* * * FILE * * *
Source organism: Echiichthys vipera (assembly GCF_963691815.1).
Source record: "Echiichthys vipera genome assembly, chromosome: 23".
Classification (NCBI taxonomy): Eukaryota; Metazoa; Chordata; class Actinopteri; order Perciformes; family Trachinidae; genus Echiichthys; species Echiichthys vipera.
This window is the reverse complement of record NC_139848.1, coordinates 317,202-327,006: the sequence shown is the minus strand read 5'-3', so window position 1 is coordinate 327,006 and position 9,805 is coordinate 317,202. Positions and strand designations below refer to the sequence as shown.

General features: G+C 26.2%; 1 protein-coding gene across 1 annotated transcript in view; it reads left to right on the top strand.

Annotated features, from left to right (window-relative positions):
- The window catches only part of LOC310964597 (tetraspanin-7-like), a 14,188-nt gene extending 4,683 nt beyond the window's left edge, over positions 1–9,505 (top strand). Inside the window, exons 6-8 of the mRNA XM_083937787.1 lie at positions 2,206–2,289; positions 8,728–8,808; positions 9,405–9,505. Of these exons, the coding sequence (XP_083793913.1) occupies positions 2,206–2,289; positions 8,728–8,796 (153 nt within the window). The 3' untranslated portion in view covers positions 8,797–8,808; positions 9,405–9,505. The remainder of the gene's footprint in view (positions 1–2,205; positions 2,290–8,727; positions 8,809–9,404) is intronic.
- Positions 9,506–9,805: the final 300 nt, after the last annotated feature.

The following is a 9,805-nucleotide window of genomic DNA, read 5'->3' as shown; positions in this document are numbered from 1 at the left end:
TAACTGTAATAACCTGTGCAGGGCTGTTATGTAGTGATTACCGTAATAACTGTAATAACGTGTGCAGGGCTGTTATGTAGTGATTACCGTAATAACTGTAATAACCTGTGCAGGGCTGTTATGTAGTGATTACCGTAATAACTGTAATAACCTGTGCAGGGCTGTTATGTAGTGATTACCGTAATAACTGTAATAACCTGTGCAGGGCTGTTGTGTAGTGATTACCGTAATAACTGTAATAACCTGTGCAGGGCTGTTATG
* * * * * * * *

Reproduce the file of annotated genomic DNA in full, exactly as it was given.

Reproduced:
Source organism: Echiichthys vipera (assembly GCF_963691815.1).
Source record: "Echiichthys vipera genome assembly, chromosome: 23".
Classification (NCBI taxonomy): Eukaryota; Metazoa; Chordata; class Actinopteri; order Perciformes; family Trachinidae; genus Echiichthys; species Echiichthys vipera.
This window is the reverse complement of record NC_139848.1, coordinates 317,202-327,006: the sequence shown is the minus strand read 5'-3', so window position 1 is coordinate 327,006 and position 9,805 is coordinate 317,202. Positions and strand designations below refer to the sequence as shown.

General features: G+C 26.2%; 1 protein-coding gene across 1 annotated transcript in view; it reads left to right on the top strand.

Annotated features, from left to right (window-relative positions):
- The window catches only part of LOC310964597 (tetraspanin-7-like), a 14,188-nt gene extending 4,683 nt beyond the window's left edge, over positions 1–9,505 (top strand). Inside the window, exons 6-8 of the mRNA XM_083937787.1 lie at positions 2,206–2,289; positions 8,728–8,808; positions 9,405–9,505. Of these exons, the coding sequence (XP_083793913.1) occupies positions 2,206–2,289; positions 8,728–8,796 (153 nt within the window). The 3' untranslated portion in view covers positions 8,797–8,808; positions 9,405–9,505. The remainder of the gene's footprint in view (positions 1–2,205; positions 2,290–8,727; positions 8,809–9,404) is intronic.
- Positions 9,506–9,805: the final 300 nt, after the last annotated feature.

The following is a 9,805-nucleotide window of genomic DNA, read 5'->3' as shown; positions in this document are numbered from 1 at the left end:
TAACTGTAATAACCTGTGCAGGGCTGTTATGTAGTGATTACCGTAATAACTGTAATAACGTGTGCAGGGCTGTTATGTAGTGATTACCGTAATAACTGTAATAACCTGTGCAGGGCTGTTATGTAGTGATTACCGTAATAACTGTAATAACCTGTGCAGGGCTGTTATGTAGTGATTACCGTAATAACTGTAATAACCTGTGCAGGGCTGTTGTGTAGTGATTACCGTAATAACTGTAATAACCTGTGCAGGGCTGTTATG